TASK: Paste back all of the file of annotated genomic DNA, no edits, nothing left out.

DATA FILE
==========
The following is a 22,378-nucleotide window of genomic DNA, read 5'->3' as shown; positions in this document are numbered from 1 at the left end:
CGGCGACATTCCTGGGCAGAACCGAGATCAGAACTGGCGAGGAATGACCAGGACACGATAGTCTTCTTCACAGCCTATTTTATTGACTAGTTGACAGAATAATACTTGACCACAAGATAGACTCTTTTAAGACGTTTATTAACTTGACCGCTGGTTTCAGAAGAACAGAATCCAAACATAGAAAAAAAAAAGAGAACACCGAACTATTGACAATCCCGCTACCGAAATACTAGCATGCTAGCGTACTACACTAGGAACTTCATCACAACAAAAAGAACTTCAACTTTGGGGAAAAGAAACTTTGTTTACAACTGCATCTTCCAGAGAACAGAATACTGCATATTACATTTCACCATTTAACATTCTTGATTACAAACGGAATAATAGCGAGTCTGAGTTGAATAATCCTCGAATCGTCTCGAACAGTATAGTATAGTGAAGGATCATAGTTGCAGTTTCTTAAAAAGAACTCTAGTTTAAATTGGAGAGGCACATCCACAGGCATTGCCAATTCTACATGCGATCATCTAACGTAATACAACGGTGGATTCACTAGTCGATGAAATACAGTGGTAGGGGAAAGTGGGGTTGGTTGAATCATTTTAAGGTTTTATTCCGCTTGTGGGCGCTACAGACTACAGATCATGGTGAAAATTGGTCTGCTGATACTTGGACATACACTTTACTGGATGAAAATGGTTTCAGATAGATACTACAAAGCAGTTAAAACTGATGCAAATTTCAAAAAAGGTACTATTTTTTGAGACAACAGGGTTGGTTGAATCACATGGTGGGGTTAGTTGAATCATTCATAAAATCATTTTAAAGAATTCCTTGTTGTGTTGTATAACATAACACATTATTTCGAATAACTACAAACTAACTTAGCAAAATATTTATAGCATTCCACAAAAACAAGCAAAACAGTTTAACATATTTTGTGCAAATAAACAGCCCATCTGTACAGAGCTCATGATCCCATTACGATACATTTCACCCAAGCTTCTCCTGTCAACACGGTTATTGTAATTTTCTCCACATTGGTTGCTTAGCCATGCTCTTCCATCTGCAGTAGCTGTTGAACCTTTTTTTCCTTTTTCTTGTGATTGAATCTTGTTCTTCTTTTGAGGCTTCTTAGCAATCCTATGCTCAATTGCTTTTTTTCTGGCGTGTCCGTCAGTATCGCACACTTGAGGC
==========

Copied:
The following is a 22,378-nucleotide window of genomic DNA, read 5'->3' as shown; positions in this document are numbered from 1 at the left end:
CGGCGACATTCCTGGGCAGAACCGAGATCAGAACTGGCGAGGAATGACCAGGACACGATAGTCTTCTTCACAGCCTATTTTATTGACTAGTTGACAGAATAATACTTGACCACAAGATAGACTCTTTTAAGACGTTTATTAACTTGACCGCTGGTTTCAGAAGAACAGAATCCAAACATAGAAAAAAAAAAGAGAACACCGAACTATTGACAATCCCGCTACCGAAATACTAGCATGCTAGCGTACTACACTAGGAACTTCATCACAACAAAAAGAACTTCAACTTTGGGGAAAAGAAACTTTGTTTACAACTGCATCTTCCAGAGAACAGAATACTGCATATTACATTTCACCATTTAACATTCTTGATTACAAACGGAATAATAGCGAGTCTGAGTTGAATAATCCTCGAATCGTCTCGAACAGTATAGTATAGTGAAGGATCATAGTTGCAGTTTCTTAAAAAGAACTCTAGTTTAAATTGGAGAGGCACATCCACAGGCATTGCCAATTCTACATGCGATCATCTAACGTAATACAACGGTGGATTCACTAGTCGATGAAATACAGTGGTAGGGGAAAGTGGGGTTGGTTGAATCATTTTAAGGTTTTATTCCGCTTGTGGGCGCTACAGACTACAGATCATGGTGAAAATTGGTCTGCTGATACTTGGACATACACTTTACTGGATGAAAATGGTTTCAGATAGATACTACAAAGCAGTTAAAACTGATGCAAATTTCAAAAAAGGTACTATTTTTTGAGACAACAGGGTTGGTTGAATCACATGGTGGGGTTAGTTGAATCATTCATAAAATCATTTTAAAGAATTCCTTGTTGTGTTGTATAACATAACACATTATTTCGAATAACTACAAACTAACTTAGCAAAATATTTATAGCATTCCACAAAAACAAGCAAAACAGTTTAACATATTTTGTGCAAATAAACAGCCCATCTGTACAGAGCTCATGATCCCATTACGATACATTTCACCCAAGCTTCTCCTGTCAACACGGTTATTGTAATTTTCTCCACATTGGTTGCTTAGCCATGCTCTTCCATCTGCAGTAGCTGTTGAACCTTTTTTTCCTTTTTCTTGTGATTGAATCTTGTTCTTCTTTTGAGGCTTCTTAGCAATCCTATGCTCAATTGCTTTTTTTCTGGCGTGTCCGTCAGTATCGCACACTTGAGGC